Jets are already winners off the ice

Organization shows class in trying time


Advertise with us

Kevin Cheveldayoff, if he wasn't already sure about the people he's working with, will be now after witnessing the Winnipeg Jets organization handle last week's death of Rick Rypien.

Read this article for free:


Already have an account? Log in here »

To continue reading, please subscribe with this special offer:

All-Access Digital Subscription

$1.50 for 150 days*

  • Enjoy unlimited reading on
  • Read the E-Edition, our digital replica newspaper
  • Access News Break, our award-winning app
  • Play interactive puzzles

*Pay $1.50 for the first 22 weeks of your subscription. After 22 weeks, price increases to the regular rate of $19.00 per month. GST will be added to each payment. Subscription can be cancelled after the first 22 weeks.


Hey there, time traveller!
This article was published 22/08/2011 (4005 days ago), so information in it may no longer be current.

Kevin Cheveldayoff, if he wasn’t already sure about the people he’s working with, will be now after witnessing the Winnipeg Jets organization handle last week’s death of Rick Rypien.

Just minutes after stepping out of Rypien’s funeral Saturday in Blairmore, Alta., the remark was made to Cheveldayoff that he had likely learned more in the last week about the people surrounding him than he normally could have over a much longer period.

Cheveldayoff, who was named Jets GM in June after discussions and interviews with owner Mark Chipman and assistant GM Craig Heisinger, offered a soft smile before speaking.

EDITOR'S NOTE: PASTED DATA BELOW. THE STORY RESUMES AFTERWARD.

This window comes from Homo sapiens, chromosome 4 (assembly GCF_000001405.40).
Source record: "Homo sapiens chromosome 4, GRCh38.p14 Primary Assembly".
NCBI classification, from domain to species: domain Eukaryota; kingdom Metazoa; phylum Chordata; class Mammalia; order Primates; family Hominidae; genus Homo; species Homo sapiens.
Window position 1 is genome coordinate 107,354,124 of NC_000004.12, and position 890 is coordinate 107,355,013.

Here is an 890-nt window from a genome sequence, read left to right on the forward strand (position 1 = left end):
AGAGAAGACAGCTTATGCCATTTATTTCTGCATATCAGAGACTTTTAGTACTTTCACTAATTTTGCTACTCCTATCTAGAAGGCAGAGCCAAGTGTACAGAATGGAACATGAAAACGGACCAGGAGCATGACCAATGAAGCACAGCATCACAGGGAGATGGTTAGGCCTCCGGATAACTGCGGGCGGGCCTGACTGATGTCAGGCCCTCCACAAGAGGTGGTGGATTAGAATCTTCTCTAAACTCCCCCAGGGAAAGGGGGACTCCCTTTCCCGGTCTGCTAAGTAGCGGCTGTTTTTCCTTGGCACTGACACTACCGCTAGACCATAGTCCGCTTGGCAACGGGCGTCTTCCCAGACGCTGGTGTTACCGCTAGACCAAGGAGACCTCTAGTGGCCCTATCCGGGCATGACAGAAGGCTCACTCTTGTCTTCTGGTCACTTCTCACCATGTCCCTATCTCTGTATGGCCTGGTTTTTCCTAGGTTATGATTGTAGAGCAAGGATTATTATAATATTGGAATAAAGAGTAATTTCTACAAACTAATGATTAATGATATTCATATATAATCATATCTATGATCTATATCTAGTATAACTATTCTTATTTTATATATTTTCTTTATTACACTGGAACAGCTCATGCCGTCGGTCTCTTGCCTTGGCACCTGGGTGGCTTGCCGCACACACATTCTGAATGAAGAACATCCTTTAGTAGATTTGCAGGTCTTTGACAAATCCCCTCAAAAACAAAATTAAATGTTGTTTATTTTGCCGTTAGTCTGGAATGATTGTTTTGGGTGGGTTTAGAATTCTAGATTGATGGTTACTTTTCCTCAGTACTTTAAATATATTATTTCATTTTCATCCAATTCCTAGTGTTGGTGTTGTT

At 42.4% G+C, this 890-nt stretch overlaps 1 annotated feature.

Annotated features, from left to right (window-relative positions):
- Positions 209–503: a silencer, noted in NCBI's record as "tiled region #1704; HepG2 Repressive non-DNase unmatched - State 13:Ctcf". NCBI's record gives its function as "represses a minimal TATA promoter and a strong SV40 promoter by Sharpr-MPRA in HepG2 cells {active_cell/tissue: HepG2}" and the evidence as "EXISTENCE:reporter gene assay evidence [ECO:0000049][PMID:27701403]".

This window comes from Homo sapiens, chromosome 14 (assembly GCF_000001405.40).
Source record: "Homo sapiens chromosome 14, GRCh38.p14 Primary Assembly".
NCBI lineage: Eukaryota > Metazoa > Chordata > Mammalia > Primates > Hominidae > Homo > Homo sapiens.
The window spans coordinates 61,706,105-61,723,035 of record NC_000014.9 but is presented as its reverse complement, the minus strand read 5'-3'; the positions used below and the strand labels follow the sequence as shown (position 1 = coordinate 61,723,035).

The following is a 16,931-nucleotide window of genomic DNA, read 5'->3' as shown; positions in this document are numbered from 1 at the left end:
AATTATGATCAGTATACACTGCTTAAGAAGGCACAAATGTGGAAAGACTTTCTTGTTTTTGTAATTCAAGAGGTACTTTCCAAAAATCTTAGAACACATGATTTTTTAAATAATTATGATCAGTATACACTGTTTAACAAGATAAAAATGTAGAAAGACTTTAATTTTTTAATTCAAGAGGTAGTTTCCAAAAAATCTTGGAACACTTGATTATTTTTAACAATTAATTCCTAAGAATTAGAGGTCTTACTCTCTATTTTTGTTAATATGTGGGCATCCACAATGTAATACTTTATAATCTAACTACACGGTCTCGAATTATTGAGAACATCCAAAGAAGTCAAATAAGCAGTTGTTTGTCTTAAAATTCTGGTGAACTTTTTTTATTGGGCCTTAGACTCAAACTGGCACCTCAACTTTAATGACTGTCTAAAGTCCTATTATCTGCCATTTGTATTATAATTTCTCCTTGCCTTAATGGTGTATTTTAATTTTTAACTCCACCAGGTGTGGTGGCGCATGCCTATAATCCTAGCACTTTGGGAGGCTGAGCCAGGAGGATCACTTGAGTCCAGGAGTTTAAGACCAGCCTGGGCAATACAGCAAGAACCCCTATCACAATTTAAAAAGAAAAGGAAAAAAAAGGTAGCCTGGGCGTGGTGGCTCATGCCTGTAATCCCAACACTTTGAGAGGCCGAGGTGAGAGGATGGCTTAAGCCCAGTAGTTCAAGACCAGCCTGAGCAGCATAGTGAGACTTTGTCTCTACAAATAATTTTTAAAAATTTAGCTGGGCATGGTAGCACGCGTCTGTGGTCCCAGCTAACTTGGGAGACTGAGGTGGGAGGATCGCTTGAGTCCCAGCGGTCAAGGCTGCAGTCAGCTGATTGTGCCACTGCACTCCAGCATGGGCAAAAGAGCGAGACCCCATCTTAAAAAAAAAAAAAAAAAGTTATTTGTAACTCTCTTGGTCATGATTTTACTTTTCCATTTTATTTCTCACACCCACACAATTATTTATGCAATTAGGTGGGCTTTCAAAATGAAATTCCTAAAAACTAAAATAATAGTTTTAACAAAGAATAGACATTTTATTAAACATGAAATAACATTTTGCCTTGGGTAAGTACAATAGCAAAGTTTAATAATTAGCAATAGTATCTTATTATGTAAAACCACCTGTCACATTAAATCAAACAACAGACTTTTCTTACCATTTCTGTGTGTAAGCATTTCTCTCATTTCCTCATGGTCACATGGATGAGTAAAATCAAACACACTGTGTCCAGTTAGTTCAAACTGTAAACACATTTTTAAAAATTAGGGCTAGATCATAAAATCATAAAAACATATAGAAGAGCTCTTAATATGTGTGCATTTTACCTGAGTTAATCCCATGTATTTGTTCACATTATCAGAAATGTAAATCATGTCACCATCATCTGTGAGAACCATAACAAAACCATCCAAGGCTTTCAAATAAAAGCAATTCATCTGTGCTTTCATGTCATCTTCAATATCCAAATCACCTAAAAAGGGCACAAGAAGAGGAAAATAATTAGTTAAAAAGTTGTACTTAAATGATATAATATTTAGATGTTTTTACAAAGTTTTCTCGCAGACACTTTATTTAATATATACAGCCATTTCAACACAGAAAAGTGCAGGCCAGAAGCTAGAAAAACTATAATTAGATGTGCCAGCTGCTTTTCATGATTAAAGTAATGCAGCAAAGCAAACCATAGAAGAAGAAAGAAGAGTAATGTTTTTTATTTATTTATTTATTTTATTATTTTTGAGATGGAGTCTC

Genevieve Ross / The Associated Press ‘Many teams talk about treating their players like family. These people mean it and do it’ -- Winnipeg Jets GM Kevin Cheveldayoff

“I was talking to an agent the other day and I said to him, ‘Many teams talk about treating their players like family. These people mean it and do it,’ ” said Cheveldayoff.

Chipman, Heisinger and Cheveldayoff travelled alongside a group of staffers, players and former employees for the funeral. Even the lone media member from Winnipeg was included in group activities, from a meal on Friday night to an impromptu airport gathering late Saturday afternoon.

There was no pecking order or executive seating, just a group of people grieving as a group and supporting one another. It didn’t look like people from an office, but rather like a family. When someone needed a hug they got it. There wasn’t a lot of laughter but underneath the blanket of sadness ran a current of support and togetherness that was only too obvious to this outsider, who for 24 hours was treated as one of the group.

Let me tell you from first-hand experience, in this business that’s a rarity.

There’s a line between team and those paid to watch and write about them and it’s not to be crossed.

One night during a race riot in Cincinnati in 2001 the IHL Moose players voted for the team bus to leave the rink for the hotel rather than wait for the media contingent to wrap up in the press box and catch a ride.